War, Morality, and the Military Profession

By Malham M. Wakin | Go to book overview

6 Today and Tomorrow

Sir John Winthrop Hackett

Sir John reflects on the nature of war and the role of the military profession in this lecture, suggesting that Clausewitz's view of total war must today be revised. He anticipates that the role of the military must become that of containing violence in the sense of Janowitz's constabulary conception and that total war must be avoided. He calls for talented minds to handle tomorrow's military challenges and emphasizes the positive personal rewards of competent military service. He perceives the military and civilian society as moving closer together but predicts that the military calling will always maintain its unique professional character because of its special function and its unlimited liability.

—M.M.W.

After World War I, in England, we did better. A conscious effort was made in the 1930s to build up a more professional and modern army and there was progress. A more professional outlook developed, with better pay and brighter promotion prospects leading to harder work and higher efficiency. The British commanders of the second German war were, in consequence, generally much better at their jobs than those in the first, even if they were not better, braver, finer men, which on the whole they were possibly not. Most knew their business, not as of yesterday, like some of the senior commanders in the first war, but as of today.

It has, in our time, been customary to think of war and peace as though one must be at war if one is not at peace and vice versa.

Reprinted from The Profession of Arms, The 1962 Lee Knowles Lectures, pp. 54-66. London: The Times Publishing Co., Ltd. Reprinted by permission of Harold Ober Associates Incorporated. © 1962 by General Sir John Winthrop Hackett.

-90-

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War, Morality, and the Military Profession
Table of contents

Table of contents

  • Title Page iii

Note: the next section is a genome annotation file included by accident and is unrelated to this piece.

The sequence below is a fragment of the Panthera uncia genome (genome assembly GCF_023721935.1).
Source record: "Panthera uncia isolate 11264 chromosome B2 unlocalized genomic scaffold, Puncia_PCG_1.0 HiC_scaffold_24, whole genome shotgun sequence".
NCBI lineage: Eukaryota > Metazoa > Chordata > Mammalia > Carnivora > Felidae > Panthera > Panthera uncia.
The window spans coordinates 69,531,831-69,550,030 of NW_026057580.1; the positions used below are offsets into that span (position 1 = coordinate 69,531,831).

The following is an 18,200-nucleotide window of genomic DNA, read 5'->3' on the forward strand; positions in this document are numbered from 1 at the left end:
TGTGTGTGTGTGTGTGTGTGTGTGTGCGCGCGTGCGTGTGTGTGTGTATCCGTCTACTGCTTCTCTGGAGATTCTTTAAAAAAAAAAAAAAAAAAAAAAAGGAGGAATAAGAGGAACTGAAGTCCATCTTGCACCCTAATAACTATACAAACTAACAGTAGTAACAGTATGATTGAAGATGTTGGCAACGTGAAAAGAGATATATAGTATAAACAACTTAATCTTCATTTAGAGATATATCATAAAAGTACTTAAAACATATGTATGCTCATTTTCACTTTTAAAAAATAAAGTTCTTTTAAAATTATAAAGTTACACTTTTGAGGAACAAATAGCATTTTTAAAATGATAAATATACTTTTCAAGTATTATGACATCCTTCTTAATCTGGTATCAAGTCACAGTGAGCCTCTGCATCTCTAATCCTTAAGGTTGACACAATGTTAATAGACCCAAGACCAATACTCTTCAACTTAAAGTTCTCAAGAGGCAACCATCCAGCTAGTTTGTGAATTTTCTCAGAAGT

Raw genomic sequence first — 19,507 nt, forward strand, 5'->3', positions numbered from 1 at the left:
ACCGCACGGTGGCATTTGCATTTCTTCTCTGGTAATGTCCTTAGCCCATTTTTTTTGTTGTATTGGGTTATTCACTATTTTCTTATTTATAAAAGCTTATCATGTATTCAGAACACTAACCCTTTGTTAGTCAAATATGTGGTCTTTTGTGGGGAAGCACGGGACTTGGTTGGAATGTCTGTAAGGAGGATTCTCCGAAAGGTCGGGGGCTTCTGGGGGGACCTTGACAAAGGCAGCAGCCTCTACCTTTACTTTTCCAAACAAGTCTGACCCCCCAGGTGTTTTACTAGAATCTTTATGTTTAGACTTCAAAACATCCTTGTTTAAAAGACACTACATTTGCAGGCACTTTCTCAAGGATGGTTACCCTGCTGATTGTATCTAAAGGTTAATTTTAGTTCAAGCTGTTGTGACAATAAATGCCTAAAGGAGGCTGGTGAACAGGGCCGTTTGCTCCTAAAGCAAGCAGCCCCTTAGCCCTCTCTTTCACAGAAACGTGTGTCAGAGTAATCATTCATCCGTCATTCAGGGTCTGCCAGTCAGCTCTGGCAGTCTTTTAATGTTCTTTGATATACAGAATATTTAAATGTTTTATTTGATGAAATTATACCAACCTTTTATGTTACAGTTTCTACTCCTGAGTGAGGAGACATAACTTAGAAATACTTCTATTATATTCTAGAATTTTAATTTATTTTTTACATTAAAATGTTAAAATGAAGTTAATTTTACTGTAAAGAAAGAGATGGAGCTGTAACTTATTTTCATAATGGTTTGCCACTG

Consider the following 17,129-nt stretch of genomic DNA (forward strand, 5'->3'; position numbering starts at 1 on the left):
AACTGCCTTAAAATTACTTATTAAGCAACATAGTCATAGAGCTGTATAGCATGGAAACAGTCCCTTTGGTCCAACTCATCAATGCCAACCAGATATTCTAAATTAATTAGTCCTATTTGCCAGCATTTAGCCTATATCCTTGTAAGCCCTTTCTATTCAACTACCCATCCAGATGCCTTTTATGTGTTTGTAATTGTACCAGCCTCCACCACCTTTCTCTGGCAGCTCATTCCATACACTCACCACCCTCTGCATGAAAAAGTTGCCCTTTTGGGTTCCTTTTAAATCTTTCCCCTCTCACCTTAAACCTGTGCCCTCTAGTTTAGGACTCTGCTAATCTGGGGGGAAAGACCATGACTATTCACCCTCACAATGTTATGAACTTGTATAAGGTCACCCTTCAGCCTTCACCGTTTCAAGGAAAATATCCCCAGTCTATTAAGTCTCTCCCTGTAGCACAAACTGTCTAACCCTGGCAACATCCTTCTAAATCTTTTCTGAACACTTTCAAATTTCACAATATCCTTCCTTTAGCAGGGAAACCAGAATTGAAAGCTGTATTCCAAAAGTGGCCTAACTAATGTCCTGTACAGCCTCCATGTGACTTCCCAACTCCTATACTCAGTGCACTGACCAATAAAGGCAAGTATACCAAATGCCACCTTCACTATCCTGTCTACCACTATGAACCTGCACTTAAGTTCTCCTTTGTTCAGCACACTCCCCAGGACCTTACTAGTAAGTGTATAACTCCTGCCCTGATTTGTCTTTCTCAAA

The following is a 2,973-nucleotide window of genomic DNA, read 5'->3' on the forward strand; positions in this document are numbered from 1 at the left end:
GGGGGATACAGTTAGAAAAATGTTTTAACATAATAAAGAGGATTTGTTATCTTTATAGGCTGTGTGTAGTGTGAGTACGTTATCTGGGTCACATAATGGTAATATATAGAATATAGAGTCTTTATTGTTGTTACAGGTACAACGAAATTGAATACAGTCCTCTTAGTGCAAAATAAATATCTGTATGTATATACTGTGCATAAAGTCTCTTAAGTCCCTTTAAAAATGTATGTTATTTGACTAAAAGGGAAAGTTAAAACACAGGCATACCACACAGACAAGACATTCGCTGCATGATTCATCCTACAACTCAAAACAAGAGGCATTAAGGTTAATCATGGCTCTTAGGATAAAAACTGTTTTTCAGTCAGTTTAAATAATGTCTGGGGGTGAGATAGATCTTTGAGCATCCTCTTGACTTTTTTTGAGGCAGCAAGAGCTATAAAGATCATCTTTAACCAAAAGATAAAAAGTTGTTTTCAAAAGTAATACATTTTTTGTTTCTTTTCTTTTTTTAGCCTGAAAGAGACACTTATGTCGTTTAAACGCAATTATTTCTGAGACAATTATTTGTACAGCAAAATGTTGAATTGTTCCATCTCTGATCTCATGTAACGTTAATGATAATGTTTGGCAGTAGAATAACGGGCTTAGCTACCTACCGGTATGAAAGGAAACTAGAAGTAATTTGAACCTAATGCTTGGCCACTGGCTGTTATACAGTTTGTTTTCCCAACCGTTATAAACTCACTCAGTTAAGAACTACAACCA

• About the Book and Editor v
  • Contents vii
  • Preface to the First Edition xi
  • Preface to the Second Edition xiii
  • Part 1 Ethics and the Military Profession 1
  • Introduction to Part 1 3
  • Notes 8
  • 1: The World of Epictetus: Reflections on Survival and Leadership 10
  • 2: Officership as a Profession 23
  • Notes 33
  • 3: The Military Mind: Conservative Realism of the Professional Military Ethic 35
  • Notes 52
  • 4: The Future of the Military Profession 57
  • Notes 78
  • 5: Society and the Soldier: 1914-18 80
  • Notes 89
  • 6: Today and Tomorrow 90
  • Notes 102
  • 7: The Military in the Service of the State 104
  • Notes 120
  • 8: The Professions Under Siege 121
  • 9: The Shame of the Professions 134
  • 10: Duty, Honor, Country: Practice and Precept 140
  • Notes 155
  • 11: Conflicting Loyalties and the American Military Ethic 157
  • Notes 169
  • 12: Loyalty, Honor, and the Modern Military 171
  • Notes 178
  • 13: Integrity 180
  • 14: The Ethics of Leadership I 181
  • Notes 198
  • 15: The Ethics of Leadership II 200
  • Part 2 War and Morality 217
  • Introduction to Part 2 219
  • Notes 225
  • 16: Just and Unjust Wars 226
  • Notes 237
  • 17: The Just War and Non-Violence Positions 239
  • Notes 254
  • 18: Just-War Theories: The Bases, Interrelations, Priorities, and Functions of Their Criteria 256
  • Notes 272
  • 19: Pacifism: Some Philosophical Considerations 277
  • 20: War and Murder 284
  • Notes 296
  • 21: War and Massacre 297
  • Notes 314
  • 22: On the Morality of War: A Preliminary Inquiry 317
  • Notes 338
  • 23: The Killing of the Innocent 341
  • Notes 359
  • 24: War Crimes 365
  • Notes 378
  • 25: Superior Orders and Reprisals 380
  • Notes 389
  • 26: The Laws of War 391
  • Notes 407
  • Selected Bibliography 409
  • 27: On the Morality of Chemical/Biological War 410
  • Notes 422
  • 28: Supreme Emergency 425
  • Notes 442
  • 29: Some Paradoxes of Deterrence 444
  • Notes 460
  • 30: On Nuclear War and Nuclear Deterrence 463
  • Notes 483
  • 31: Moral Clarity in the Nuclear Age 487
  • Notes 497
  • 32: On Nuclear Morality 499
  • Notes 508
  • 33: The Moral Case for the Strategic Defense Initiative 509
  • Notes 515
  • The Contributors 517
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